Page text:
Is Now the Time to Sell Your Real Estate?

Dear Rich Lifer,

Despite record-setting inflation and a nationwide lumber shortage, the U.S. housing market is still red hot.   

According to the National Association of Realtors (NAR), the median price of a single-family home hit a record high at $335,000 this spring. 

Guess how long a house is sitting on the market right now? 

Just 18 days! Another record, says the NAR.

So is this market about to burn out? Or is there more fuel in the tank?

Let’s find out… 

What’s Fueling Demand? 

Mortgage rates are at historic lows thanks to below-average long-term Treasury bond yields and the Federal Reserve holding short-term rates near zero.

Even though housing starts fell by 9.5% to 1.57 million units (annualized) in April from a downwardly-revised 1.73 million units in the month prior, the pullback was expected given the outsized (20%) gain that happened in March.

The pandemic has put a premium on private indoor and outdoor space, some experts say. Like many things, this trend has been accelerated due to the pandemic. That’s thanks to several factors influencing demand like an aging millennial population and an influx of private equity. 

Homebuilding should resume a more positive trend in the months ahead as more Americans get vaccinated, the reopening of the economy picks up steam, and the labor market resumes in full force.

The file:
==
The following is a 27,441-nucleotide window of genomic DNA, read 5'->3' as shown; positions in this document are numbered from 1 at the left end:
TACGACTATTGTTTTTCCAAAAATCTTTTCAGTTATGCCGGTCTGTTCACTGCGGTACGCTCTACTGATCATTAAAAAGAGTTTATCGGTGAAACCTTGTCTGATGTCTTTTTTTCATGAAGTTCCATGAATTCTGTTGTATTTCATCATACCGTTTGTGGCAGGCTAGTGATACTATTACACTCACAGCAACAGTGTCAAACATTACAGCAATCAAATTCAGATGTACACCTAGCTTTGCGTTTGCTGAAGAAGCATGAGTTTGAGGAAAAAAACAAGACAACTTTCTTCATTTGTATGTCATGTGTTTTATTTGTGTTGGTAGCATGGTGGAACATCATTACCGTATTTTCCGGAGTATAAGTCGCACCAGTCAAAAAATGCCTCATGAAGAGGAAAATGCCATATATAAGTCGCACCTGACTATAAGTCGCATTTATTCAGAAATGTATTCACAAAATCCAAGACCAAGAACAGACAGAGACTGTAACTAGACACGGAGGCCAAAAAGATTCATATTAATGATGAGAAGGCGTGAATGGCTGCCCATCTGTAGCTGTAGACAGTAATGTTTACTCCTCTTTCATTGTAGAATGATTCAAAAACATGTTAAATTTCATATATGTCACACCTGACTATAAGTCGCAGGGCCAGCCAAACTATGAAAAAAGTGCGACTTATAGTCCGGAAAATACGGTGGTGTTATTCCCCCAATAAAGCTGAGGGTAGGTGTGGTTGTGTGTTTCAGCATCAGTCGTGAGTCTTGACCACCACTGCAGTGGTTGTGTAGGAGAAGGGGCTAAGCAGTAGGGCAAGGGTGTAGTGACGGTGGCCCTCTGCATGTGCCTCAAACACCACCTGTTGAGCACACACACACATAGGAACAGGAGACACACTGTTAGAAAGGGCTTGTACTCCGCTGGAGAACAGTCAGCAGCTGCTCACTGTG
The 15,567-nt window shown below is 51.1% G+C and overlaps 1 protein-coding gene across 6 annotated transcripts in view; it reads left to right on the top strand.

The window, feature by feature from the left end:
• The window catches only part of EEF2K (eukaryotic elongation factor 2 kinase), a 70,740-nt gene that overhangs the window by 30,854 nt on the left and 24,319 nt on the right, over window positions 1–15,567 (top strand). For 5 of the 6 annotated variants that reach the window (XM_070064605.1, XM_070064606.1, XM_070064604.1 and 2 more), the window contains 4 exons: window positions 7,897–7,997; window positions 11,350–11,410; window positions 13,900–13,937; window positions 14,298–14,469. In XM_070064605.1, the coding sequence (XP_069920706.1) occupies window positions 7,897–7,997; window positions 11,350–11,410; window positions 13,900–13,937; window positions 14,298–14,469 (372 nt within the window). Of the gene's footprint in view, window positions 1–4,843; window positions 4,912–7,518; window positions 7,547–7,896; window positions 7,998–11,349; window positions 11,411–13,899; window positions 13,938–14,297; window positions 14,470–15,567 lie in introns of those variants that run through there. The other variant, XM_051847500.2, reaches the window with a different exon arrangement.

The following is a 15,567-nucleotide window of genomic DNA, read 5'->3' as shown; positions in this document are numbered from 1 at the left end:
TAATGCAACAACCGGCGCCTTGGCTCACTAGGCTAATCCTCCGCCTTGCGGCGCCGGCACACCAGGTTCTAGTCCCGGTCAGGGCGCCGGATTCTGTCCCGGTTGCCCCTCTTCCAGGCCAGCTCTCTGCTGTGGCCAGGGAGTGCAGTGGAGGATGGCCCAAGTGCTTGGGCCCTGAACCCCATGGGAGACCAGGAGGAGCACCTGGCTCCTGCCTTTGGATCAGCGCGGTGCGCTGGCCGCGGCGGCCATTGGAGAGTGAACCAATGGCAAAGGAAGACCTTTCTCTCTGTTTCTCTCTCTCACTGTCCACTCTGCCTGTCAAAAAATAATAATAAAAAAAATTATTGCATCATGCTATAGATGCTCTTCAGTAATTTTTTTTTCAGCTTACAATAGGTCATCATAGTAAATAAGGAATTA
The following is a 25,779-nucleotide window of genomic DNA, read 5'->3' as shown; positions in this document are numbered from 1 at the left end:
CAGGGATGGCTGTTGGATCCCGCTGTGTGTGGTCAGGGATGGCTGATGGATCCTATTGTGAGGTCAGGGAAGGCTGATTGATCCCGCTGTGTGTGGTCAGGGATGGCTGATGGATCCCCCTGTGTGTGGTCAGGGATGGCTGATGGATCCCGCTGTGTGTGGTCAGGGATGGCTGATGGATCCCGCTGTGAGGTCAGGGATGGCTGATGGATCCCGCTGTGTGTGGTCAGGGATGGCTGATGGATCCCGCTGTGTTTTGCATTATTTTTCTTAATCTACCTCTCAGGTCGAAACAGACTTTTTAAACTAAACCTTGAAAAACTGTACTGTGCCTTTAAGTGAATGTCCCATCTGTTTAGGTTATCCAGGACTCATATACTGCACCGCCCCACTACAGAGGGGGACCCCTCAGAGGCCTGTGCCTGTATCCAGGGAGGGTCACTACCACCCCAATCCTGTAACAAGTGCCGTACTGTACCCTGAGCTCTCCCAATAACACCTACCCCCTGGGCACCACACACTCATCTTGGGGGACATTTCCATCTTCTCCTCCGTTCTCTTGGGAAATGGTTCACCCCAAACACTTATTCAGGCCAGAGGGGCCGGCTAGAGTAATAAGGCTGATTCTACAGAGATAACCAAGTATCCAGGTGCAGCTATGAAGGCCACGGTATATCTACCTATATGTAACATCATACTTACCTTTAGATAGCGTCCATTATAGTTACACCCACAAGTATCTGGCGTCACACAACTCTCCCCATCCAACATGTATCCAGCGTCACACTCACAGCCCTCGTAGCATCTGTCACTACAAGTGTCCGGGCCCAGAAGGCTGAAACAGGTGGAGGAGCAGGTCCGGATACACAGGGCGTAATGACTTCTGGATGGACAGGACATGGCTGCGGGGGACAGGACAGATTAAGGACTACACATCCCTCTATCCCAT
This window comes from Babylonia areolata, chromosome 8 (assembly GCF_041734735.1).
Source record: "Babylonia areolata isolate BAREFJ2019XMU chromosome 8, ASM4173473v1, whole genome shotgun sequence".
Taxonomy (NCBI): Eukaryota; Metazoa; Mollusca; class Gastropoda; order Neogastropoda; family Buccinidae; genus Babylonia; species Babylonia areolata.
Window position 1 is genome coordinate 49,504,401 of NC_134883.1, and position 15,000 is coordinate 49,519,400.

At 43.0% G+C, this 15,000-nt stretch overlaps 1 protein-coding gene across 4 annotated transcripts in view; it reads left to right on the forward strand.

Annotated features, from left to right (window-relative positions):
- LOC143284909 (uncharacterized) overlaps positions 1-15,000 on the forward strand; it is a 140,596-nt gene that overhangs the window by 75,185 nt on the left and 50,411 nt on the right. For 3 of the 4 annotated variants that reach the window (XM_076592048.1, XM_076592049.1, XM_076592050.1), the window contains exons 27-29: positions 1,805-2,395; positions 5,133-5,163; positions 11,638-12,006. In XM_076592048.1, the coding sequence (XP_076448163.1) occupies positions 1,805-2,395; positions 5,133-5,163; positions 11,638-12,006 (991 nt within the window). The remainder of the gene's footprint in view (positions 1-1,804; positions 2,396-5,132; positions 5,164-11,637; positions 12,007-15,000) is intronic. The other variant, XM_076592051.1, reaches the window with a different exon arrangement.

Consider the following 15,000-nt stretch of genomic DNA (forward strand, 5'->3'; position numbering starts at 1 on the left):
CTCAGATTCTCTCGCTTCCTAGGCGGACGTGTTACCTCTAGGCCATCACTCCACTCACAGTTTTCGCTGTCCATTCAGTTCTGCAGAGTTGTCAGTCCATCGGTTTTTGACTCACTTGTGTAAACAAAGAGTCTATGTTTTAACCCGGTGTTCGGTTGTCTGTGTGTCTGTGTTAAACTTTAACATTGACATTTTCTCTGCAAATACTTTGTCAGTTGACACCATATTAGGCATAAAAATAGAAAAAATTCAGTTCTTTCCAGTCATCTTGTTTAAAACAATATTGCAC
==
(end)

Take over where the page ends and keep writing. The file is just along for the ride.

Lumber Prices Remain High

Another reason housing starts slowed in April was due to record-high lumber prices. Even though homebuyers were buying pre-construction homes at breakneck speed, developers are holding off on construction until lumber prices fall. 

In April, the price of lumber surged to $1,200 per 1,000 board feet, up significantly from $350 per 1,000 board feet one year earlier. 

According to the National Association of Home Builders (NAHB), building costs for the average single-family home have gone up $36,000 due to the ongoing lumber shortage.

Is Now a Good Time to Sell? 

As lumber prices continue to fall, new builds will start to ramp up to meet the demand and low inventory in the resale market. 

If you’re thinking now might be a good time to sell, we agree. With inflation set to skyrocket and all the signs of a looming recession, this might be the peak for housing. 

Plus, if you’re not in a hurry to buy, you might even be able to score a better deal on a house in the not-too-distant future.  

But let’s not get ahead of ourselves. First, let’s consider how much it will actually cost to sell your home. 

The True Cost of Selling Your Home

The pandemic is causing many Americans to reevaluate their living situation. Whether that be looking for more space, looking to escape to a new location, or simply wanting to downsize in retirement.